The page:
Shanghai’s buildings can seem oppressive in their vastness. Lining the streets like cold mountains, the grey sky makes it almost claustrophobic at times. Other days, when the sun is out and the clouds are fluffy above you, the city comes alive. The locals flood the streets on their bicycles, dodging one another as they talk, smoke and laugh. The day I met Zhu Ji was one of those days, there was anticipation and excitement in the air.
When Zhu Ji arrives at our school, high up above the street in one of those Shanghai buildings, the atmosphere changes. The students are buzzing, all my coworkers are clamoring. Zhu Ji is something of an anomaly when you see him, his boyishness initially shocks you because behind his smile there is an obvious well of wisdom. When he walks, he almost floats. There is something reproachful yet playful about him and that combination makes him somewhat intimidating.
That night we all go out to dinner. Everyone is huddled around the table, drinking beers. We eat an amazing Xinjiang meal. The multinational table full of teachers, Americans, Brits, Greeks, Australians, and Chinese alike are all taken with Zhu Ji. And of course, me being the overzealous person I am, I go sit right next to him. I laugh and joke with coworkers for a bit, but when I turn to Zhu Ji and start asking him questions about life, theology, Buddhism, he cuts me to the quick. He tells me that he knows I have baggage. That I’m going through things and that I am trying to figure it out. So, as plainly as he told me, I ask how. How can I figure it out?
“Be mindful” he tells me, “in everything you do.”
He tells me to pick up my cup, so I do it, quickly, sloppily sipping my beer. Not very mindful. He tells me to do it again, slower. Slower. Slower. Every time I pick up my beer I feel like I’m a bad mime. I feel idiotic, but then, strangely, everything is heightened. I notice the heaviness of the glass, the cold condensation of the beer runs over my fingers, and the muscles in my arm contracting each jolt closer. I feel thirstier, I want that beer even more, and when it finally reaches my lips it tastes amazing. Woah.
The next day, my friend and I meet Zhu Ji for meditation and lunch at the temple. He teaches us walking meditation, circumambulation and the mindfulness in each step. Basically, we walk around the temple really slowly. Afterwards, we grab some noodles and walk to a coffee shop near my house. This is more my speed. We sit and talk for hours with Zhu Ji, he tells us about his experiences, travels and studies. Then he tells me his impression of me, the strength I have, what he sees in me, and what I have to learn. I am taken aback. He knows what’s inside me without knowing me that long. His intuition is so strong. And I wonder, is this a super power? Or is it simply mindfulness? Maybe when we stop letting our thoughts, emotions and judgements swirl around taking us out of the moment we can stop and see, really see, what is in front of us.
Zhu Ji comes to our work the next day to say his goodbyes. I say I am glad to have met him and I realize that I feel a real connection with him. Behind that exterior, the robe, his smile connects with me more than anyone else. He says “We will meet again” and I laugh at his certainty, because I know I will be leaving China soon and that I probably won’t see him again. The thoughts swirling around in my head absently. And as if he has read my mind, he says,
“It’s our karma.”
Months go by and I continue my life in Shanghai, night after night of parties, dancing, going to bed as the sun comes up, going to work and then doing it all over again. Time passes and slowly the memories, mindfulness and mediation fall away. I planned my trip back to California, leaving China for good. And as the plans solidify and the dates draw closer, I get a message the day before my birthday. Zhu Ji.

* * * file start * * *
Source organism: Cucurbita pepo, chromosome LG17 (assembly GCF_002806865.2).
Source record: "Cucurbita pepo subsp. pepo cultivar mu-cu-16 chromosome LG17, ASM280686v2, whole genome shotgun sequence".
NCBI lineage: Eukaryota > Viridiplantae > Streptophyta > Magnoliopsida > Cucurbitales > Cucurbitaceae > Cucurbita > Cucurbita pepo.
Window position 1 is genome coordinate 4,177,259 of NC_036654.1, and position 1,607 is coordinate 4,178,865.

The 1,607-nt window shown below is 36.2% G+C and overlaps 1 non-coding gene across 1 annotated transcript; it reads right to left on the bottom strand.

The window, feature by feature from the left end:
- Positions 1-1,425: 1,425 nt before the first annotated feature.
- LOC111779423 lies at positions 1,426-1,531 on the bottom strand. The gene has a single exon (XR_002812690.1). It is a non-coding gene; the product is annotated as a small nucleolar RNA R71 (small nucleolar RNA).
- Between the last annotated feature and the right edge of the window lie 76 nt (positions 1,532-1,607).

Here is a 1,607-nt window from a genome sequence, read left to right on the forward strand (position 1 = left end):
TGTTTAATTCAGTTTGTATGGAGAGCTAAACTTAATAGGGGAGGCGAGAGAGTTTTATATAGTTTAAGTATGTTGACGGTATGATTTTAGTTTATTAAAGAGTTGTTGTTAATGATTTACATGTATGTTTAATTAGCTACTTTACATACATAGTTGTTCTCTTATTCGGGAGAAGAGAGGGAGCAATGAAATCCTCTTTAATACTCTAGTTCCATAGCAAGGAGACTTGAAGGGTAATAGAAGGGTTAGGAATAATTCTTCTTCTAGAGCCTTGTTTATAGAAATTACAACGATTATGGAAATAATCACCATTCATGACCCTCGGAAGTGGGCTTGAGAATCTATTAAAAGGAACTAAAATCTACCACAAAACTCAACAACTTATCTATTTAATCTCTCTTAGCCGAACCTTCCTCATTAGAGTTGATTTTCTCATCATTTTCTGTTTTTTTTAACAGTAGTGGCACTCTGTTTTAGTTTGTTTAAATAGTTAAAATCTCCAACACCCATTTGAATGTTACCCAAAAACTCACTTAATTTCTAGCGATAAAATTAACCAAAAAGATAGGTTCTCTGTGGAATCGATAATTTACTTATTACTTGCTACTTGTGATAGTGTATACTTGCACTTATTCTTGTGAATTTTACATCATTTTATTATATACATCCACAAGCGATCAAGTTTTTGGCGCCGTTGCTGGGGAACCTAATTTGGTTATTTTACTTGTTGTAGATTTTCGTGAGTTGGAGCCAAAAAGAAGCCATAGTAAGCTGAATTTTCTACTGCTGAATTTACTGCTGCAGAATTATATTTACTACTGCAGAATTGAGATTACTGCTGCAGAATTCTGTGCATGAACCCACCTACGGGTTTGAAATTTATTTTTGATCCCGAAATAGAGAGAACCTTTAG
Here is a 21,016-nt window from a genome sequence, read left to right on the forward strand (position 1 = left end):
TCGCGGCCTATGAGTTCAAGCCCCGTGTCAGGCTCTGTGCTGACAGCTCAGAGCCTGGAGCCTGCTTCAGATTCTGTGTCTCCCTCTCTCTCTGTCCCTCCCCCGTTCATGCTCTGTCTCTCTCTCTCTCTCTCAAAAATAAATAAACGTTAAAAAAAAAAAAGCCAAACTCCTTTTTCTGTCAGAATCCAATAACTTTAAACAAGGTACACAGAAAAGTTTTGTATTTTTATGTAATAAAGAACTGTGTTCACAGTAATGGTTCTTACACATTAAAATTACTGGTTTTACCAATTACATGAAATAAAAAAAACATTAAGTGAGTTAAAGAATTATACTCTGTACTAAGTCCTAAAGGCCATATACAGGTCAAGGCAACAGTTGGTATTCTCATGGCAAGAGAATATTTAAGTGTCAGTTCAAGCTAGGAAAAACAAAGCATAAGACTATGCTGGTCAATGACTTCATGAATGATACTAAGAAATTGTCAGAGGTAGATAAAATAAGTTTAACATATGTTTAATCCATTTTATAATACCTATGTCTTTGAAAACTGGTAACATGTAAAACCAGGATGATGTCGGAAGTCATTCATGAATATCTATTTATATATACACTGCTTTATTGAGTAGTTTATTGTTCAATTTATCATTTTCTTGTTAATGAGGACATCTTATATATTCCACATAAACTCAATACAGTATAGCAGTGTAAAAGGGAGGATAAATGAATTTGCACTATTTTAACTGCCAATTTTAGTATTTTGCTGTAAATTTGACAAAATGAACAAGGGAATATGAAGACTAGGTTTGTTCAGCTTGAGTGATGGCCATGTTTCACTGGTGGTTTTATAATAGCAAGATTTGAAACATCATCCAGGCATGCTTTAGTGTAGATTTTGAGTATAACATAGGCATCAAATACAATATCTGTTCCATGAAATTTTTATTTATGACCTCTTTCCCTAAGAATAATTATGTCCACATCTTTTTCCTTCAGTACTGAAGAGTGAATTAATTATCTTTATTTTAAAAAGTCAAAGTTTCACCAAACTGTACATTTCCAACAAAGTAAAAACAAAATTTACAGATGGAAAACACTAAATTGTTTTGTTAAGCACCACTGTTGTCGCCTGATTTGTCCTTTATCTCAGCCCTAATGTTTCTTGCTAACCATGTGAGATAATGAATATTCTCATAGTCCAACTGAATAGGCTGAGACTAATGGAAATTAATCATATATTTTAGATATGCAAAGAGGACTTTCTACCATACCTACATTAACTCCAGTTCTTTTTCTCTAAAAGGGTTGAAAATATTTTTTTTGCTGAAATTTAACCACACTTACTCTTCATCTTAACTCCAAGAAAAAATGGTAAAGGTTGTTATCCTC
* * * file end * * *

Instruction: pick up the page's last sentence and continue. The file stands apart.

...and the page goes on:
He invites me to Chengdu, to visit him at his temple. After sifting through the excuses, I don’t have the time, money, whatever. He reminds me “you have freedom, buy your ticket and don’t worry about the rest.” Well, who can argue with that?
I arrive in Chengdu. It’s July, hot and balmy. I have no idea where I am, where I am going or who I am meeting. I go outside to wait for Zhu Ji’s friend to pick me up. I feel the difference between this city and Shanghai. The people stare a little bit longer, smile a little bit wider and talk a little bit louder. From out of the parking lot, a bespectacled young man greets me. “I’m so sorry! The traffic was horrible.” he says in perfect English, and leads me to a car where a woman is waiting for me with the biggest bouquet I have ever seen. Their kindness and excitement radiates as they talk to me and each other. Speeding down the road, taking curves and drifting through Chengdu alongside ancient rickshaws, I feel like family by the time we arrive.
When we approach the temple, Zhu Ji is there to meet us. He has the smile that stretches across his face solemnly, showing no teeth. We greet one another and he shows us to our rooms in the temple. The temple is serene, with many trees and not many people. Our living quarters are reserved for the monks’ friends and family. He shows me to my room and there is a woman there waiting. When I see her face, I know immediately it is Zhu Ji’s mother. She is a small, round, tan woman with Zhu Ji’s face. Soft with big cheeks and a sweet smile. We are introduced and he tells me his mother has never been around foreigners before. We are rooming together, Zhu Ji’s mother and I. Her wide eyes and curious demeanor catch me off guard.
When the night falls, the mosquitos in the room buzz between the loud snoring of my roommate. It’s hot and balmy and I am going crazy. I swat at the insects as I try to get comfortable in a bed that might as well be the floor. I try to follow Zhu Ji’s advice, being mindful and patient and calm but I WANT TO SCREAM AND FREAK OUT AND I CAN’T SLEEP AND GET ME OUT OF HERE. *Mindfulness*
Somehow, I fall asleep, and the next day we venture out to the temple. I am already grateful to myself for booking a hostel “just in case.” After we have lunch, Zhu Ji’s cousins take me to the back of the temple where a woman sits in what would be best described as a type of booth. In the booth, she is surrounded by stacks and stacks of tiny yellow cards which are labeled with numbers. They tell me that she can tell my fortune. My eyes roll back. You see, I believe in fortunes. I believe in them so much that I don’t want to know. I don’t want to know because even if it’s total b.s. how would I know? Maybe it was self-fulfilling prophecy.